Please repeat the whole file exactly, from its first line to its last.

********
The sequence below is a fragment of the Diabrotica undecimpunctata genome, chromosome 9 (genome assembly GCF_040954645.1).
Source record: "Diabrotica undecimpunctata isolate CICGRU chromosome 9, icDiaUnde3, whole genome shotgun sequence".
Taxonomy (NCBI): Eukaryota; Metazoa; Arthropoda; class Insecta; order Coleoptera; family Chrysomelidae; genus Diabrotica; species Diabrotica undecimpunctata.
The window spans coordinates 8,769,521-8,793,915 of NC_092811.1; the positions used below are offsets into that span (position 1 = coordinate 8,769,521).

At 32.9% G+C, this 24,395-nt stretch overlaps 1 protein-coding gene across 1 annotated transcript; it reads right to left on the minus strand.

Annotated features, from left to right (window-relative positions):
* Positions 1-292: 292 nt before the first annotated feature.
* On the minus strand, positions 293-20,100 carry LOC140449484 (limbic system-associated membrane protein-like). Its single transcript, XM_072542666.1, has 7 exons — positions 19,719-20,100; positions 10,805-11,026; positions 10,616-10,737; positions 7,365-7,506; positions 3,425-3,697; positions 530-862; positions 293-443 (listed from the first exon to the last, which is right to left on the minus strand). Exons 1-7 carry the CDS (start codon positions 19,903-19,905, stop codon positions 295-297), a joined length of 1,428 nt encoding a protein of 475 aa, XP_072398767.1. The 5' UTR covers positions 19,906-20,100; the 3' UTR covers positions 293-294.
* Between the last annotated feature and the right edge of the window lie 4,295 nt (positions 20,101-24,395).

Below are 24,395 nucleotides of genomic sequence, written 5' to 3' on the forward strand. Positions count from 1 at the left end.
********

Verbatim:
The sequence below is a fragment of the Diabrotica undecimpunctata genome, chromosome 9 (genome assembly GCF_040954645.1).
Source record: "Diabrotica undecimpunctata isolate CICGRU chromosome 9, icDiaUnde3, whole genome shotgun sequence".
Taxonomy (NCBI): Eukaryota; Metazoa; Arthropoda; class Insecta; order Coleoptera; family Chrysomelidae; genus Diabrotica; species Diabrotica undecimpunctata.
The window spans coordinates 8,769,521-8,793,915 of NC_092811.1; the positions used below are offsets into that span (position 1 = coordinate 8,769,521).

At 32.9% G+C, this 24,395-nt stretch overlaps 1 protein-coding gene across 1 annotated transcript; it reads right to left on the minus strand.

Annotated features, from left to right (window-relative positions):
* Positions 1-292: 292 nt before the first annotated feature.
* On the minus strand, positions 293-20,100 carry LOC140449484 (limbic system-associated membrane protein-like). Its single transcript, XM_072542666.1, has 7 exons — positions 19,719-20,100; positions 10,805-11,026; positions 10,616-10,737; positions 7,365-7,506; positions 3,425-3,697; positions 530-862; positions 293-443 (listed from the first exon to the last, which is right to left on the minus strand). Exons 1-7 carry the CDS (start codon positions 19,903-19,905, stop codon positions 295-297), a joined length of 1,428 nt encoding a protein of 475 aa, XP_072398767.1. The 5' UTR covers positions 19,906-20,100; the 3' UTR covers positions 293-294.
* Between the last annotated feature and the right edge of the window lie 4,295 nt (positions 20,101-24,395).

Below are 24,395 nucleotides of genomic sequence, written 5' to 3' on the forward strand. Positions count from 1 at the left end.